Building the Porta-Pi Arcade Lite
After completing a number of simple Raspberry PI tutorials, I decided I wanted to try and build a Porta-Pi Arcade Lite Raspberry PI retro gaming system. Since I already have a projector, several monitors and a TV the lite model without a built in screen really appealed to me.
I also liked that the Porta-Pi kits are designed and produced by one guy, Ryan Bates, that had a successful kickstarter. I really appreciated that Ryan had continued to design and provide new DIY kits after his kickstarter since a lot of other projects seem to stop providing DIY kits and outsourcing everything once they become popular.
On top of the standard build I wanted to add a power button, and use a joystick with individual micro-switches so it is more obvious how everything works for my daughter.
I ordered the laser cut wood kit from RetroBuiltGames and downloaded the PDF build manual with a bill of materials and set about ordering parts. Being a software engineer every project needs to have some feature creep so some of the parts I got are not necessary to build a working arcade.
I also wound up buying two extra buttons and two ball tops after my daughter Elsie decided that we each needed a button that was our favorite color (hers pink, mine purple) and that we should have a pink ball top. It turns out that a pink arcade button is a a real hard to find item, I finally managed to find one in Hawaii at Paradise Arcade Shop. They also had a purple button and a Zippyy joystick with 4 micro-switches and changeable ball tops.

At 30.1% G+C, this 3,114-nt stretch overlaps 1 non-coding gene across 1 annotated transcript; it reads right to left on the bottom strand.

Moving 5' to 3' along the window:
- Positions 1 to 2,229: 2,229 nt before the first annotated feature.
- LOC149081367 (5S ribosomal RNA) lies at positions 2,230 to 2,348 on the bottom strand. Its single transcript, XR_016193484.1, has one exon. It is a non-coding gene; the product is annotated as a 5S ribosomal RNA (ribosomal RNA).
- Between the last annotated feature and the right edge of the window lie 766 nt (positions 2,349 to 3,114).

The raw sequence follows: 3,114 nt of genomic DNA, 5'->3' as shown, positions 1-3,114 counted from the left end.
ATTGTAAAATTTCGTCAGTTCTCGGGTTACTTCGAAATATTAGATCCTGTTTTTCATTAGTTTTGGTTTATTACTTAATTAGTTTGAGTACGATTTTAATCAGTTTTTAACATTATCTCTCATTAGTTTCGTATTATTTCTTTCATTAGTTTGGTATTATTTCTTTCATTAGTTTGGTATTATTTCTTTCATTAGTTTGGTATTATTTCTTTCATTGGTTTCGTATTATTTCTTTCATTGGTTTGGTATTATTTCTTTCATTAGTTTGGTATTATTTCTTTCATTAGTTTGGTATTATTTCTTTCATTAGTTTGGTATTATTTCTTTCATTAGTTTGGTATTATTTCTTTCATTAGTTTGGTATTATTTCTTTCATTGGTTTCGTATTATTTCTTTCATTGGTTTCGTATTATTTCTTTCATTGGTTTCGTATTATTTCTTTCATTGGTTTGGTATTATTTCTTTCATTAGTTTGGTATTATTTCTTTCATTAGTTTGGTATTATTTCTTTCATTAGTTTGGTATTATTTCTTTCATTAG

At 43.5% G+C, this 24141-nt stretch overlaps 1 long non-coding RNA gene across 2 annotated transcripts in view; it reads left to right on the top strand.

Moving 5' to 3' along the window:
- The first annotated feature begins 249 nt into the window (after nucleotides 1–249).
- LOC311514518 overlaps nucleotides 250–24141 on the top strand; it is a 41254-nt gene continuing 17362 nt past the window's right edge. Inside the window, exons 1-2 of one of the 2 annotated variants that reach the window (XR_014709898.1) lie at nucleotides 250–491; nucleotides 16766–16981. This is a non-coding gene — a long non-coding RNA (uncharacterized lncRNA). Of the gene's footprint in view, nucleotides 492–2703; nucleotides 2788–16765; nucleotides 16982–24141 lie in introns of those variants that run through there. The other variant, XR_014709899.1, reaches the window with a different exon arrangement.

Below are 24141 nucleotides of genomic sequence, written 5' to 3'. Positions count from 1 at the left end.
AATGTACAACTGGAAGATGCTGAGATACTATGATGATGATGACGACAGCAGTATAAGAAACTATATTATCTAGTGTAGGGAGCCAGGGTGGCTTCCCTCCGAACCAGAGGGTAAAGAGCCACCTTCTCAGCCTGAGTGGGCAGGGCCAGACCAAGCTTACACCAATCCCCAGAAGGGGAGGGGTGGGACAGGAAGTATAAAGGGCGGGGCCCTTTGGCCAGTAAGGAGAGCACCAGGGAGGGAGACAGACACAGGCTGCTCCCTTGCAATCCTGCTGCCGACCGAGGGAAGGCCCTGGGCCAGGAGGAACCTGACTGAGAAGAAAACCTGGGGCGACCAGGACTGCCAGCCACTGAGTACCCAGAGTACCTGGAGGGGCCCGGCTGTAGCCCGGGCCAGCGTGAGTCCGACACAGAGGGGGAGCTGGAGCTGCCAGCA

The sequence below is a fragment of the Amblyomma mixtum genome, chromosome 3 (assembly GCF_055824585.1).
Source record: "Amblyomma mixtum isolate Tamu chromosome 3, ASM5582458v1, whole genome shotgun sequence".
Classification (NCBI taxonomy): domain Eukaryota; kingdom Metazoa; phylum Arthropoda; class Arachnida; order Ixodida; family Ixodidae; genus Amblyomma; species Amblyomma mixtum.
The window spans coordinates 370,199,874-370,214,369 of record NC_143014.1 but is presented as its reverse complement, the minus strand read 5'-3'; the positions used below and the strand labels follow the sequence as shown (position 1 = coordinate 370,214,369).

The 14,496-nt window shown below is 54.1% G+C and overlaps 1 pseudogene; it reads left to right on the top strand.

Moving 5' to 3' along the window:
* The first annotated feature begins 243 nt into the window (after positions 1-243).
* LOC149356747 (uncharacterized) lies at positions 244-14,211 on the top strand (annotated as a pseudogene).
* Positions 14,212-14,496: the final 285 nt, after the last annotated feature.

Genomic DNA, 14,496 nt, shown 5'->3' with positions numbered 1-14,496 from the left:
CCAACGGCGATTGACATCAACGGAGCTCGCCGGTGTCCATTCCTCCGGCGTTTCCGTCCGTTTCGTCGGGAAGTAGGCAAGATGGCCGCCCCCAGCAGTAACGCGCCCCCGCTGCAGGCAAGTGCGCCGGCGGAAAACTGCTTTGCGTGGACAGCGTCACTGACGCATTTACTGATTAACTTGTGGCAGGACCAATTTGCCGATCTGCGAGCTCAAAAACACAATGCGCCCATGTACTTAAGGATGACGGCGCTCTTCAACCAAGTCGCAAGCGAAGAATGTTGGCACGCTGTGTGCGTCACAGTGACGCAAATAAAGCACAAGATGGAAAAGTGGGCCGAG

Simplified Parts List
- Porta-Pi Lite Wood Kit and PDF Manual — $31.00 Shipped
- 10 Arcade Buttons from SparkFun — $30.00 Shipped
- Assorted Cables from DX .com— $13.00 Shipped
- Mausberry Circuits Shutdown Circuit — $15.00 Shipped
- PLATT Electric Solderless Connectors (50) — $16.oo
- Joystick 2 Ball Tops and 2 extra buttons — $23.00 Shipped
- Assorted Screws and Nuts for Joystick — $2.00
Total Parts Cost without Raspberry Pi $130.00 Shipped
I already had a rocker switch to use with the shutdown circuit and a raspberry pi and power supply. I also used rubber feet, stain, wood glue and clamps I already had.
All of the parts started shipping quickly after I ordered them and I received the wood kit and buttons in the mail in a few days.
Wood kit and buttons mocked up.
I followed the instructions in the manual and fitted the pieces together a couple of times before staining and gluing. I have found my iPad to be really useful for viewing PDF’s, videos and tutorials while working on projects with the Raspberry Pi.
After fitting things together I laid out the pieces on some newspaper and stained the wood.